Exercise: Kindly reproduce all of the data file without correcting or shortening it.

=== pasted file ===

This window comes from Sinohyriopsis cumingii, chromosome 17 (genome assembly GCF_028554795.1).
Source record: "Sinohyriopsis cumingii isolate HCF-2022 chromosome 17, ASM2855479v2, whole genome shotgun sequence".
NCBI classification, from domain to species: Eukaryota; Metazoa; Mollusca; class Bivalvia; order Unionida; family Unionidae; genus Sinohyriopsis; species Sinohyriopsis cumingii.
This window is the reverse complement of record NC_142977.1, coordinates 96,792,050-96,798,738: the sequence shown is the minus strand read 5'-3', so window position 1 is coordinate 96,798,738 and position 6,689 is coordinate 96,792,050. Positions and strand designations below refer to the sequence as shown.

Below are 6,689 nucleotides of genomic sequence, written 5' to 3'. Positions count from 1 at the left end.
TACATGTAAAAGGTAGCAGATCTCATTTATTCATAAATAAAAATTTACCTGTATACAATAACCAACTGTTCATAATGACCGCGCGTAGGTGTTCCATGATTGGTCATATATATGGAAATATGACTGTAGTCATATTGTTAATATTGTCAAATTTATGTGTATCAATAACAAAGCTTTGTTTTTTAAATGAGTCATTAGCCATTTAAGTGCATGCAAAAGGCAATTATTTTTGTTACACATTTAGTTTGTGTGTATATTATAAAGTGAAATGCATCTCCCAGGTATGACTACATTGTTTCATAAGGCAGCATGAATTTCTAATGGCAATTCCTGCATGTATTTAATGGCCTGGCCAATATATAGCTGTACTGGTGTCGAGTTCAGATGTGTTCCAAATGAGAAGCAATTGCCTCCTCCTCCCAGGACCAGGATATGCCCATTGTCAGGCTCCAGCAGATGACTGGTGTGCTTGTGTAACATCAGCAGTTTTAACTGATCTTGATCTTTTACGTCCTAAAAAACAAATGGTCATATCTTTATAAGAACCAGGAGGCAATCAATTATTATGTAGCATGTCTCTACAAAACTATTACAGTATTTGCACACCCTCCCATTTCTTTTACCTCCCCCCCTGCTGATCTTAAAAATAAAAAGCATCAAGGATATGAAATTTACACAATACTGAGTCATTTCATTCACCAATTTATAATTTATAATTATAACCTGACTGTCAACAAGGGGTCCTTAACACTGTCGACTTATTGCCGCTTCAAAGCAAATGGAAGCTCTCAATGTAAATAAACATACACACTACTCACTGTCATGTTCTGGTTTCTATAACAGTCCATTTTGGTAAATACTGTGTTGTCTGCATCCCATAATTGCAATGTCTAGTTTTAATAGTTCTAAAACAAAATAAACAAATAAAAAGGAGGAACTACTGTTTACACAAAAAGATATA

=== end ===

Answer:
This window comes from Sinohyriopsis cumingii, chromosome 17 (genome assembly GCF_028554795.1).
Source record: "Sinohyriopsis cumingii isolate HCF-2022 chromosome 17, ASM2855479v2, whole genome shotgun sequence".
NCBI classification, from domain to species: Eukaryota; Metazoa; Mollusca; class Bivalvia; order Unionida; family Unionidae; genus Sinohyriopsis; species Sinohyriopsis cumingii.
This window is the reverse complement of record NC_142977.1, coordinates 96,792,050-96,798,738: the sequence shown is the minus strand read 5'-3', so window position 1 is coordinate 96,798,738 and position 6,689 is coordinate 96,792,050. Positions and strand designations below refer to the sequence as shown.

Below are 6,689 nucleotides of genomic sequence, written 5' to 3'. Positions count from 1 at the left end.
TACATGTAAAAGGTAGCAGATCTCATTTATTCATAAATAAAAATTTACCTGTATACAATAACCAACTGTTCATAATGACCGCGCGTAGGTGTTCCATGATTGGTCATATATATGGAAATATGACTGTAGTCATATTGTTAATATTGTCAAATTTATGTGTATCAATAACAAAGCTTTGTTTTTTAAATGAGTCATTAGCCATTTAAGTGCATGCAAAAGGCAATTATTTTTGTTACACATTTAGTTTGTGTGTATATTATAAAGTGAAATGCATCTCCCAGGTATGACTACATTGTTTCATAAGGCAGCATGAATTTCTAATGGCAATTCCTGCATGTATTTAATGGCCTGGCCAATATATAGCTGTACTGGTGTCGAGTTCAGATGTGTTCCAAATGAGAAGCAATTGCCTCCTCCTCCCAGGACCAGGATATGCCCATTGTCAGGCTCCAGCAGATGACTGGTGTGCTTGTGTAACATCAGCAGTTTTAACTGATCTTGATCTTTTACGTCCTAAAAAACAAATGGTCATATCTTTATAAGAACCAGGAGGCAATCAATTATTATGTAGCATGTCTCTACAAAACTATTACAGTATTTGCACACCCTCCCATTTCTTTTACCTCCCCCCCTGCTGATCTTAAAAATAAAAAGCATCAAGGATATGAAATTTACACAATACTGAGTCATTTCATTCACCAATTTATAATTTATAATTATAACCTGACTGTCAACAAGGGGTCCTTAACACTGTCGACTTATTGCCGCTTCAAAGCAAATGGAAGCTCTCAATGTAAATAAACATACACACTACTCACTGTCATGTTCTGGTTTCTATAACAGTCCATTTTGGTAAATACTGTGTTGTCTGCATCCCATAATTGCAATGTCTAGTTTTAATAGTTCTAAAACAAAATAAACAAATAAAAAGGAGGAACTACTGTTTACACAAAAAGATATA